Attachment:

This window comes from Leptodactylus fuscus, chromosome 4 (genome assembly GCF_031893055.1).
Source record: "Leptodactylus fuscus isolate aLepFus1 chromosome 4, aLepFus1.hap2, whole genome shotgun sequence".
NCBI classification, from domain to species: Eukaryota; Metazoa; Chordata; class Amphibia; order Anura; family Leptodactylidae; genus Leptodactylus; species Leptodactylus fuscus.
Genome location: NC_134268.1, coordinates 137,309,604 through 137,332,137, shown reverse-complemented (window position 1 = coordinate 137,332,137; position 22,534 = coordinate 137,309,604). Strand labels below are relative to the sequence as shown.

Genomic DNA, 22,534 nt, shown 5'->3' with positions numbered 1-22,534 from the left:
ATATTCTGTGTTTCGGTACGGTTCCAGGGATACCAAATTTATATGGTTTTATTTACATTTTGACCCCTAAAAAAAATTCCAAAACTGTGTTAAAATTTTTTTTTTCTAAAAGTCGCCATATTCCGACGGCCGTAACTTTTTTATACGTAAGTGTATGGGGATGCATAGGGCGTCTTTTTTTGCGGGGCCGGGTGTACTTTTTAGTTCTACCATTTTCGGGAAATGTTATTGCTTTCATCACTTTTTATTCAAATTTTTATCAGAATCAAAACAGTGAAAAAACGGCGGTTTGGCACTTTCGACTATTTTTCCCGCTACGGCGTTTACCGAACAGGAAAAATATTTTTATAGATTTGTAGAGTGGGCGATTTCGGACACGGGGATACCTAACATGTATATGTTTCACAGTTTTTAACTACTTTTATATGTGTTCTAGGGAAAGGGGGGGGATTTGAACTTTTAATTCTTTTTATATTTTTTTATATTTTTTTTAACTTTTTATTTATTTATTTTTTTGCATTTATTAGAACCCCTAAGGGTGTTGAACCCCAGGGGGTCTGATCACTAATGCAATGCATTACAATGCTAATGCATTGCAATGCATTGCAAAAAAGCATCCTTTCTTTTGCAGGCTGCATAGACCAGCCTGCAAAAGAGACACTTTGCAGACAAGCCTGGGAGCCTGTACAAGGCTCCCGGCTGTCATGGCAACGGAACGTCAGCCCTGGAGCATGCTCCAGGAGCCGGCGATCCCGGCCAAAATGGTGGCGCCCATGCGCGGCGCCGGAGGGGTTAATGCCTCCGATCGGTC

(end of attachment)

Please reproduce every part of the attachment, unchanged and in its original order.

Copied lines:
This window comes from Leptodactylus fuscus, chromosome 4 (genome assembly GCF_031893055.1).
Source record: "Leptodactylus fuscus isolate aLepFus1 chromosome 4, aLepFus1.hap2, whole genome shotgun sequence".
NCBI classification, from domain to species: Eukaryota; Metazoa; Chordata; class Amphibia; order Anura; family Leptodactylidae; genus Leptodactylus; species Leptodactylus fuscus.
Genome location: NC_134268.1, coordinates 137,309,604 through 137,332,137, shown reverse-complemented (window position 1 = coordinate 137,332,137; position 22,534 = coordinate 137,309,604). Strand labels below are relative to the sequence as shown.

Genomic DNA, 22,534 nt, shown 5'->3' with positions numbered 1-22,534 from the left:
ATATTCTGTGTTTCGGTACGGTTCCAGGGATACCAAATTTATATGGTTTTATTTACATTTTGACCCCTAAAAAAAATTCCAAAACTGTGTTAAAATTTTTTTTTTCTAAAAGTCGCCATATTCCGACGGCCGTAACTTTTTTATACGTAAGTGTATGGGGATGCATAGGGCGTCTTTTTTTGCGGGGCCGGGTGTACTTTTTAGTTCTACCATTTTCGGGAAATGTTATTGCTTTCATCACTTTTTATTCAAATTTTTATCAGAATCAAAACAGTGAAAAAACGGCGGTTTGGCACTTTCGACTATTTTTCCCGCTACGGCGTTTACCGAACAGGAAAAATATTTTTATAGATTTGTAGAGTGGGCGATTTCGGACACGGGGATACCTAACATGTATATGTTTCACAGTTTTTAACTACTTTTATATGTGTTCTAGGGAAAGGGGGGGGATTTGAACTTTTAATTCTTTTTATATTTTTTTATATTTTTTTTAACTTTTTATTTATTTATTTTTTTGCATTTATTAGAACCCCTAAGGGTGTTGAACCCCAGGGGGTCTGATCACTAATGCAATGCATTACAATGCTAATGCATTGCAATGCATTGCAAAAAAGCATCCTTTCTTTTGCAGGCTGCATAGACCAGCCTGCAAAAGAGACACTTTGCAGACAAGCCTGGGAGCCTGTACAAGGCTCCCGGCTGTCATGGCAACGGAACGTCAGCCCTGGAGCATGCTCCAGGAGCCGGCGATCCCGGCCAAAATGGTGGCGCCCATGCGCGGCGCCGGAGGGGTTAATGCCTCCGATCGGTC